July 2013
Volume 13, Issue 9
Free
Vision Sciences Society Annual Meeting Abstract  |   July 2013
Least squares noise in images of natural scenes is not the be all and end all
Author Affiliations
  • Bhavin Sheth
    Department of Electrical and Computer Engineering, University of Houston\nCenter for Neuroengineering and Cognitive Science, University of Houston
  • Jasmine Patel
    Department of Biomedical Engineering, University of Houston\nCenter for Neuroengineering and Cognitive Science, University of Houston
  • Khushboo Pal
    University of Houston
  • Ysabelle Abraham
    University of Houston
Journal of Vision July 2013, Vol.13, 1230. doi:10.1167/13.9.1230
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      Bhavin Sheth, Jasmine Patel, Khushboo Pal, Ysabelle Abraham; Least squares noise in images of natural scenes is not the be all and end all. Journal of Vision 2013;13(9):1230. doi: 10.1167/13.9.1230.

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      © ARVO (1962-2015); The Authors (2016-present)

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Abstract

Last year (VSS, 2012), we showed that human observers of scatter plot data perceive linear regressors that minimize squared error as worse fits than regressors that minimize absolute error. Here, the perception of noise in images of natural scenes was investigated. Pictures of natural scenes were selected from www.cs.washington.edu/research/imagedatabase/groundtruth/. We introduced noise in two different but related ways: i) the total noise was distributed across all pixels of the image (distributed noise images, or Dnis), and ii) the same total noise was distributed over a quarter of all pixels (focused noise images, or Fnis); however, the total amount of noise introduced in both images was equal in a least-squares sense. The two noisy versions generated from a given image were presented side by side and remained on until the observer (n=11) chose the image that appeared subjectively clearer. If we perceive a least-squares visual world, our observers should randomly choose either image (Dni/Fni) about equally from each pair (102 image pairs total). However, there was a clear preference for Dnis (high noise Dnis: 71.3±17.0(s.d.)%) over Fnis, and the preference was amplified at the lower noise level (Dnis: 92.8±17.0(s.d.)%). Student’s t-tests performed on arcsin transformed percentage values confirmed that the preference for Dnis was significant at both noise levels (high: t(10)=6.93, p<0.0001, low: t(10)=53.4, p<0.0001), and that the effect got weaker with increasing noise level (p<0.0001). In follow-up studies, identical total amount of absolute levels of noise will be added instead. We expect the preference for Dnis to be more muted compared with the original experiment. In order to generalize our findings across image class and perceptual task, other categories of images will be used, and observers will be asked specific questions related to the image (e.g. visual search for a specific class of object).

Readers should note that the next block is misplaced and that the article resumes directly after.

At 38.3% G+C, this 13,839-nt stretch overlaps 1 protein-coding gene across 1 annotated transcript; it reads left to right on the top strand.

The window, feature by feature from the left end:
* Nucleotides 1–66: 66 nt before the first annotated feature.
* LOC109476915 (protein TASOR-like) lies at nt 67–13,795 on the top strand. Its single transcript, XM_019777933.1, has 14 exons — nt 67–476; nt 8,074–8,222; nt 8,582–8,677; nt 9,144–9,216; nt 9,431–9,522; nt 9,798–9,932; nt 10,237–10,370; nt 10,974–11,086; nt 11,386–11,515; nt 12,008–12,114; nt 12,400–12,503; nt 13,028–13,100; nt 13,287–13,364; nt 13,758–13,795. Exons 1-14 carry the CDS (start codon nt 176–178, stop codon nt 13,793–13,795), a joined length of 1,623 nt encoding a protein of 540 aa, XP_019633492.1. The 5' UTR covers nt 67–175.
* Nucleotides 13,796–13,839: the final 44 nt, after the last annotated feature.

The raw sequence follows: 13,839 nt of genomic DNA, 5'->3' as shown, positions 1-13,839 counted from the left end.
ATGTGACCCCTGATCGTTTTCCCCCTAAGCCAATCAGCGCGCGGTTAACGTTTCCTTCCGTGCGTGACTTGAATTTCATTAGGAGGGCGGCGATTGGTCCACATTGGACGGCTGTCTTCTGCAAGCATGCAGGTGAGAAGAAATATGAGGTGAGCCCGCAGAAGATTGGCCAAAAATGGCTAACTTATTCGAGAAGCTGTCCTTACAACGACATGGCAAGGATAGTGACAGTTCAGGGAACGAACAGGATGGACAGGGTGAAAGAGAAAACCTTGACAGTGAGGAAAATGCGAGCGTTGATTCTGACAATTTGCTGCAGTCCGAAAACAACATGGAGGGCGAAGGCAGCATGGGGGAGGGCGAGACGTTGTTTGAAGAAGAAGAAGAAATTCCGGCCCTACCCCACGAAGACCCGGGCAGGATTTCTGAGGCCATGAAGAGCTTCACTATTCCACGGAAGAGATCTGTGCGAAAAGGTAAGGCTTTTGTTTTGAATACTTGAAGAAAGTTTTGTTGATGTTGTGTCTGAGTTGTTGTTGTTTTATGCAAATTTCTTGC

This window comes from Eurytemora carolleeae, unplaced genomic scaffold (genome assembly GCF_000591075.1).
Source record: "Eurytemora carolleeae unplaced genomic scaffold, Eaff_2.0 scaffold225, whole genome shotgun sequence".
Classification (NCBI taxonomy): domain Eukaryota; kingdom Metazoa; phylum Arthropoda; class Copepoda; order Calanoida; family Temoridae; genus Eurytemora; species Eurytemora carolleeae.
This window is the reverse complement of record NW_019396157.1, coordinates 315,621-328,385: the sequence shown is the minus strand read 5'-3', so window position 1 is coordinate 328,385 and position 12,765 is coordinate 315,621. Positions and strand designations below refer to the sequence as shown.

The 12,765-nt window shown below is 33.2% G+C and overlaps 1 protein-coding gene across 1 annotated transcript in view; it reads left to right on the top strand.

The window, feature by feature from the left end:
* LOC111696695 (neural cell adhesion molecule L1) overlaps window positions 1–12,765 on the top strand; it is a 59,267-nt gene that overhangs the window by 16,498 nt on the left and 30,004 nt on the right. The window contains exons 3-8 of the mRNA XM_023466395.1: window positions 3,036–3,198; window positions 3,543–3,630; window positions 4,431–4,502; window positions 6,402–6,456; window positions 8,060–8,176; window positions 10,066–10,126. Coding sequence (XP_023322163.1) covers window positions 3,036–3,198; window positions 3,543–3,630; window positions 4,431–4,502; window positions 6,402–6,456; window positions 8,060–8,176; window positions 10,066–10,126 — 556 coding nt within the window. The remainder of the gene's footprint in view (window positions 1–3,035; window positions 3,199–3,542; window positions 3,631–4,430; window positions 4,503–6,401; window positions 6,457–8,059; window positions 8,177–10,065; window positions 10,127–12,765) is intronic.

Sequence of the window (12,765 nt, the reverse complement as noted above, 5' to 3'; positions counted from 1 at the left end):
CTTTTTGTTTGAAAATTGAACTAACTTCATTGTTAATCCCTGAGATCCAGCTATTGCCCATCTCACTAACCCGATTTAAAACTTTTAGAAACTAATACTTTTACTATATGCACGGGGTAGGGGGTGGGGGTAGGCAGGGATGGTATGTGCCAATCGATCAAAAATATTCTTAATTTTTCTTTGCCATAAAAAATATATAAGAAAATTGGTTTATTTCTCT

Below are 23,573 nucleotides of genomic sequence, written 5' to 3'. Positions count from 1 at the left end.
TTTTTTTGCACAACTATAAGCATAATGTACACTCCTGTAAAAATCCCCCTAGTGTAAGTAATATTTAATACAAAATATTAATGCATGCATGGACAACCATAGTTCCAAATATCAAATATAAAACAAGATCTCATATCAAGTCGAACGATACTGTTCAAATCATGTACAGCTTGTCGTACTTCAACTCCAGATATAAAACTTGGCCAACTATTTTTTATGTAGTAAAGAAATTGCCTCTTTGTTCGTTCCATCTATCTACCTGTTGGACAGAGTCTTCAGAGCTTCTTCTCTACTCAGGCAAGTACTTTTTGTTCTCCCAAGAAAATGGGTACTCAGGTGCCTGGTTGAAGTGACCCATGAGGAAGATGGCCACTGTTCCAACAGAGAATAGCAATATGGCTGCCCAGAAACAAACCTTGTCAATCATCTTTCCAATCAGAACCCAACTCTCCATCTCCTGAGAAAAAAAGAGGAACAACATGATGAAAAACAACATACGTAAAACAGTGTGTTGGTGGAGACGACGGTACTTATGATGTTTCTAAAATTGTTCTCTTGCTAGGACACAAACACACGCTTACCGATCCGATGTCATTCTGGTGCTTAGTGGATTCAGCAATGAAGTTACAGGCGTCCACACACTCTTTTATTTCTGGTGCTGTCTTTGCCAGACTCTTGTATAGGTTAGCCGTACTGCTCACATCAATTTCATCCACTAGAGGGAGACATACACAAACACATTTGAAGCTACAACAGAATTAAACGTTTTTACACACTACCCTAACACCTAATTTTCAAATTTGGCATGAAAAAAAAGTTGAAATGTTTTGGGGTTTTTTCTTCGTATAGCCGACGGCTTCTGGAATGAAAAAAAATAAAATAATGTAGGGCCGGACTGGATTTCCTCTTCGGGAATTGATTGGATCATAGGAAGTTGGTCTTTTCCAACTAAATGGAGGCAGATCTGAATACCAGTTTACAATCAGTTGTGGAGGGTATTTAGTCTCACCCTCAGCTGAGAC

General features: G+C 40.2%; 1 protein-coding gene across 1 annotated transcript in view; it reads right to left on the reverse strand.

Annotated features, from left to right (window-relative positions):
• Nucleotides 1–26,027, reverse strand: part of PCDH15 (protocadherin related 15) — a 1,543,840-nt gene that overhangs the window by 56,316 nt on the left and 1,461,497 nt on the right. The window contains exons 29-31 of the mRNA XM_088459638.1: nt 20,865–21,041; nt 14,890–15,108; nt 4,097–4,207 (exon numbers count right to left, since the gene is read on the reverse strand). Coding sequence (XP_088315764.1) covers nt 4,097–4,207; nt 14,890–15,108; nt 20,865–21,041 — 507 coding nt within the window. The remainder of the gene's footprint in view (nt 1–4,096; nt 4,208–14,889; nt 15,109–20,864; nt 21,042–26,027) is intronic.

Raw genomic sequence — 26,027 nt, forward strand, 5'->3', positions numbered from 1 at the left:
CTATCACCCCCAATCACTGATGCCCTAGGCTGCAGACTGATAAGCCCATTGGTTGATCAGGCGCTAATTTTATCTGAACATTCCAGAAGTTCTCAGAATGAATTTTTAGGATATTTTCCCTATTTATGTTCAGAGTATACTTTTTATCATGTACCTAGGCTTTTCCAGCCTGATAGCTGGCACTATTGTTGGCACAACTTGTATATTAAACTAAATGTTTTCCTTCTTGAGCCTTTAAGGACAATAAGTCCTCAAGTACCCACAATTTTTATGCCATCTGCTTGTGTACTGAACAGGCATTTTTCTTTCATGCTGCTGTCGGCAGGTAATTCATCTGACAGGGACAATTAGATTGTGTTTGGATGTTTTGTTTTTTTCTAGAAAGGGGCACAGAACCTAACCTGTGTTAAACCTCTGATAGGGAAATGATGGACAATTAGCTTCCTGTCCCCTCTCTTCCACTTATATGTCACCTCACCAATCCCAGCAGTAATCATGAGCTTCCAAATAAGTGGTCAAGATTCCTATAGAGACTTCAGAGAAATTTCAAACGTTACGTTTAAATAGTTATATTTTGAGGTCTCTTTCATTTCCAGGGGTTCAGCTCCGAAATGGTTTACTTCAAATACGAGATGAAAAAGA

Meeting abstract presented at VSS 2013

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